I am a sucker for a good example of a jump hour (see The Jump Hour: A Love Story), and this one is exquisite. The typeface is matched to the logo typeface and feels very similar in weight and style to the ampersand directly below. If I have to be critical (which feels separate from my sensual experience), the power reserve words ‘haut’ and ‘bas’ could easily have been replaced with + and – for an even less cluttered dial. This does not seem apparent, but I could opine that the intent of sparse dial decoration could call for even less power reserve indication verbiage.
Typography nerd side note: The ampersand is actually a logogram, with “&” representing the conjunction word “and.” It originated as a ligature of the letters et, Latin for “and.”
The permanent connection
It seems that while I can try to pinpoint my reaction to this watch and understand why it is such a sensual object to me, the reasoning will only ever be conjecture. Unless I suddenly realize why I can feel so strongly for a watch (considering how much fantasticism I can feel about scores of other timepieces) I fear that I will retain an unexplained but truly visceral experience with the Bell & Ross Vintage WWI Heure Sautante is pink gold.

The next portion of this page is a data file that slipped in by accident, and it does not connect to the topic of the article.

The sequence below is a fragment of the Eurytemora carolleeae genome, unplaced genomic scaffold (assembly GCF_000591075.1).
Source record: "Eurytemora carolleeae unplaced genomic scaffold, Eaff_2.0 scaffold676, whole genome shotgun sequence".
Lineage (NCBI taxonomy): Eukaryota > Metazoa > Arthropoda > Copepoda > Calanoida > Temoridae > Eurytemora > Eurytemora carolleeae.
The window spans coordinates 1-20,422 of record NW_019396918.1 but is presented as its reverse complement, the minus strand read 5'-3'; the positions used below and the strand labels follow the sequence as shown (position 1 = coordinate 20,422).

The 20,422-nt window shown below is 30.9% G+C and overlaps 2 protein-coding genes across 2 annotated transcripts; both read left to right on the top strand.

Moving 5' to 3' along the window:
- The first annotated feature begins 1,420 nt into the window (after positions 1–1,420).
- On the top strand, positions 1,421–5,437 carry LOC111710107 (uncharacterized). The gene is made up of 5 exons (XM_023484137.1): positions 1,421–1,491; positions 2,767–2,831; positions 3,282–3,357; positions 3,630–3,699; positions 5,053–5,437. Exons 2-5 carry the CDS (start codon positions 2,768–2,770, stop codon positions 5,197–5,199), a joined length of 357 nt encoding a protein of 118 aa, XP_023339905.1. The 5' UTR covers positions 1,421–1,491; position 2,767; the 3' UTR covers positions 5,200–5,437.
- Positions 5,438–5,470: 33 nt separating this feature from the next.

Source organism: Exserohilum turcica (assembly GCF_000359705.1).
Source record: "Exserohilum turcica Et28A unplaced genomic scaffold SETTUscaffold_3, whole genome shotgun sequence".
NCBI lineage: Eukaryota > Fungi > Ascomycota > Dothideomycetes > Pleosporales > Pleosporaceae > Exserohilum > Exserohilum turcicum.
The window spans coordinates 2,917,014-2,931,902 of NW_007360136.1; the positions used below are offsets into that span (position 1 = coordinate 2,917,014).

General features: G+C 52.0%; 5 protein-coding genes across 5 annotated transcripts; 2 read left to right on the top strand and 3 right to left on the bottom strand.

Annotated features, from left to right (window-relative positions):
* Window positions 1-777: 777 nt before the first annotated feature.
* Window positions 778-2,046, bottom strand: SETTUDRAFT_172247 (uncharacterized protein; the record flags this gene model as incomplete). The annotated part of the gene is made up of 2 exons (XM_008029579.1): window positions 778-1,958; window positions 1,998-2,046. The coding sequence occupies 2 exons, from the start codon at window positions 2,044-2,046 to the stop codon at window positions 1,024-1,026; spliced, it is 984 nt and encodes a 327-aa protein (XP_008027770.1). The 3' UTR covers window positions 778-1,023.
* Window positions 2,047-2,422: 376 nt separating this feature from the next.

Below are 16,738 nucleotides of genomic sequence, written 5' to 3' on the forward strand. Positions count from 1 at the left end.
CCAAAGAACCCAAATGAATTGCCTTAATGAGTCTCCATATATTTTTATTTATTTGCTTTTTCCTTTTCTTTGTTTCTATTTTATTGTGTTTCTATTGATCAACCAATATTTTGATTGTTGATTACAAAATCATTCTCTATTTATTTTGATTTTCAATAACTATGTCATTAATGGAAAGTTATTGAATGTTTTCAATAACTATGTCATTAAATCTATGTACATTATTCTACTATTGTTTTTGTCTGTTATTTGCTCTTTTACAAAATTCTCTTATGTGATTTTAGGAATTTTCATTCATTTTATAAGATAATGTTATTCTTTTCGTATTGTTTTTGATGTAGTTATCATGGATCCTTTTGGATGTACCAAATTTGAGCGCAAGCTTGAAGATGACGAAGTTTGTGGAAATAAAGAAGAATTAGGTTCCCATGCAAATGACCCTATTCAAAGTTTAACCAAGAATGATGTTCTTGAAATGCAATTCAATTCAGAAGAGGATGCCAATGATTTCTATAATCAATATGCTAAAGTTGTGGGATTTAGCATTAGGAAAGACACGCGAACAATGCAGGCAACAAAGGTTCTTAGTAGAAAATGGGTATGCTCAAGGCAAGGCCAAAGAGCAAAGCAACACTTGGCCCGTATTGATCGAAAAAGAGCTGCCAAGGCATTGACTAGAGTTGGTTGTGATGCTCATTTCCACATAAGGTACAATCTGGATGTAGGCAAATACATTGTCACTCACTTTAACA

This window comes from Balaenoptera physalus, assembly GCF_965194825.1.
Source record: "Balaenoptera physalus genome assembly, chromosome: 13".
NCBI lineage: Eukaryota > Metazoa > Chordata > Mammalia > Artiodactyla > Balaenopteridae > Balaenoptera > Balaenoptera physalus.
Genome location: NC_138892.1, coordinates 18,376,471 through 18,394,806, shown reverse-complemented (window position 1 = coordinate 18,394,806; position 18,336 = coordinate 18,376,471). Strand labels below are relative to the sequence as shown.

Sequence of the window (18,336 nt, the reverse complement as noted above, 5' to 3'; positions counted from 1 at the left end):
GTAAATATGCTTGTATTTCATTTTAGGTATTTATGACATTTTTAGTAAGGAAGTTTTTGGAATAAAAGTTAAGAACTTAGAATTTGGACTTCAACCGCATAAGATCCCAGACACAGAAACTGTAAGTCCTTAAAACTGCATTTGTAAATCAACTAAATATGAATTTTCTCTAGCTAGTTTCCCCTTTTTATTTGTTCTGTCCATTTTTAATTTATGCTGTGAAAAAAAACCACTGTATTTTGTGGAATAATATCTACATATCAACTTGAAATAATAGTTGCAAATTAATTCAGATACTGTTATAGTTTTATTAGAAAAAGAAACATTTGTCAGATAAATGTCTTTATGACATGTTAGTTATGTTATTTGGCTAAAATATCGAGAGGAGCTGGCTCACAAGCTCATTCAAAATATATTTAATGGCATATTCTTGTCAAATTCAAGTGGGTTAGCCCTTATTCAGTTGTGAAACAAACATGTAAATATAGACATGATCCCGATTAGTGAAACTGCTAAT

A good friend of mine said it best when she (who has a very strong design sense) first saw it and remarked, “That watch is like sex on the wrist.”
I guess sensuality, and watches, will always have a tendency to bring it back down to sexual energy. But for me, this watch simply excites my senses and creates a desire to observe, understand, cherish, and enjoy. Maybe other people feel the same, if not about this piece, then perhaps their own “slice of chocolate cake.”
For more information, please visit www.bellross.com.
Case: 42 mm, pink gold or platinum
Movement: automatic ETA Caliber 2897 with jump hour module
Functions: jump hours, minutes; power reserve
Limited: 50 pieces in pink gold, 25 pieces in platinum
Price: $26,000 in pink gold, $39,000 in platinum